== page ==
Predictions Favored Solar Over Wind Power. What Happened? Interesting analysis from The New York Times (paywall); here’s an excerpt: “…The same year that Seamans scoffed at wind energy, his agency issued a report asserting that the sun’s “virtually inexhaustible potential supply of energy” could represent a quarter of the nation’s energy use by 2020. Nearly 50 years later, wind and solar farms have sprouted across the country — but solar power accounted for less than 3 percent of American electricity last year, while wind made up around 8 percent. President Biden is aiming to run the U.S. energy grid entirely on clean energy within 15 years, and he has set a goal of cutting the cost of solar energy by 60 percent over the next decade. To hit these targets, policymakers might do well to explore why Seamans’ predictions were essentially upside down…”


Climate Stories…

Apollo 11 file image
NASA

How Young People Can Make Effective Change in the Climate Crisis, According to Experts. ABC News reports: “The fate of the world is in their hands. The youngest generations may feel that they have the smallest ability to impact the devastating effects of climate change at the moment but also shoulder the burden of its future effects. This responsibility — along with the prospect of living under a looming humanitarian crisis — sparked by rising sea levels and extreme weather events exacerbated by climate change — has caused widespread psychological distress among young people. Many say they don’t trust their leaders to make the right decisions for them and the planet. They are frustrated with older generations for putting them in this position and they are scared about the future of the planet — about what living conditions will look like decades from now…”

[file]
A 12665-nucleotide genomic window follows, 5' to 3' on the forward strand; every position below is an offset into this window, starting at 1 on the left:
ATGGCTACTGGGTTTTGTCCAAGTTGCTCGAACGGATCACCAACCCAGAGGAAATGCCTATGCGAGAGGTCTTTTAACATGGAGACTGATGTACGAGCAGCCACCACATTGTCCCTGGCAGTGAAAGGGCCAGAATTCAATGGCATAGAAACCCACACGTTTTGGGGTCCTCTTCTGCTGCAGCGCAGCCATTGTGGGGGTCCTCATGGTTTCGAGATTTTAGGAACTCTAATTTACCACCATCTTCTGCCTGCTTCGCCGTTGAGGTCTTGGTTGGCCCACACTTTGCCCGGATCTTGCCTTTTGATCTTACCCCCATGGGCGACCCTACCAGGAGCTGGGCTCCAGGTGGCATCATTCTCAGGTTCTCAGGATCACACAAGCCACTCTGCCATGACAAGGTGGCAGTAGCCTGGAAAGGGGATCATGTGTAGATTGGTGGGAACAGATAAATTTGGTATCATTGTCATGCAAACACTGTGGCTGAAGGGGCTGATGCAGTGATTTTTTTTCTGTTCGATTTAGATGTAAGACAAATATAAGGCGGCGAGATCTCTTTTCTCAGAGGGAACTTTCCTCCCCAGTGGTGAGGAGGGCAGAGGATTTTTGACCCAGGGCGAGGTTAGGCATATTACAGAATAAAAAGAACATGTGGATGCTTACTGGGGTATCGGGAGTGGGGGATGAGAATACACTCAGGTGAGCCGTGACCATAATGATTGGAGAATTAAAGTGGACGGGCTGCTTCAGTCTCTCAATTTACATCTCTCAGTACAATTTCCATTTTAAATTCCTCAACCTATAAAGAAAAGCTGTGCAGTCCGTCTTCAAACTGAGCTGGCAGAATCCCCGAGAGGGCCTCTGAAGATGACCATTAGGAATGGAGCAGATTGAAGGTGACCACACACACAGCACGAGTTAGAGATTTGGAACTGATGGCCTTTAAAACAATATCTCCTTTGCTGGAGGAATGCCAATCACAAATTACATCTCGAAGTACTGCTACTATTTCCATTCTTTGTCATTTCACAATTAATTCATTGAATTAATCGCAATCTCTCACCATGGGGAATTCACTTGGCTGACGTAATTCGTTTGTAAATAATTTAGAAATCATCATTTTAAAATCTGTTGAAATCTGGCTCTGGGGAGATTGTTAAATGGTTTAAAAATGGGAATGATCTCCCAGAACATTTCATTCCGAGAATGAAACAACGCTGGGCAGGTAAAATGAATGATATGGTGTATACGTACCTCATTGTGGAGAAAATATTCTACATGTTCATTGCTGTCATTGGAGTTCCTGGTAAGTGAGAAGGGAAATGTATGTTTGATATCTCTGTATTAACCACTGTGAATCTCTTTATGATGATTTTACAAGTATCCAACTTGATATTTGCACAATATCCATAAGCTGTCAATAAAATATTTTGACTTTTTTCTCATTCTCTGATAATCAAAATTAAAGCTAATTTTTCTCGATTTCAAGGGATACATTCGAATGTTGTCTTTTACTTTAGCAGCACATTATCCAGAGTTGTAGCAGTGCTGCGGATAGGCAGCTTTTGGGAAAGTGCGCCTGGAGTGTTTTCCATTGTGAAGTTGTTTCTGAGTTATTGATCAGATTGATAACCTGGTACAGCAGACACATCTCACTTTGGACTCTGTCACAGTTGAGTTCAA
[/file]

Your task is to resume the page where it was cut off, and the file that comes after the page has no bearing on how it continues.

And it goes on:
Global Temperature Anomalies
https://climatereanalyzer.org/wx/DailySummary/#t2anom

A Project to Count Climate Crisis Deaths Has Surprising Results. Some surprising results are highlighted in a WIRED.com post; here’s a clip: “…Putting a number on climate deaths isn’t just an academic exercise. People are already dying because of extreme temperature and weather events, and we can expect this to become more common as the planet continues to heat up. If governments want to put in place policies to prevent these deaths, they need a way of accurately measuring the deaths and ill health linked to warming. The search is on for the true mortality cost of carbon. As part of this search, the UK government has made its first attempt at putting a number on climate change deaths. The UK Office for National Statistics (ONS)—an independent government agency responsible for producing official data—has for the first time reported climate-related deaths and hospital admissions in England and Wales. The report covers the years 2001 to 2020, but future reports will be released annually, revealing for the first time detailed information about the impact that climate change is having on health in the two nations...”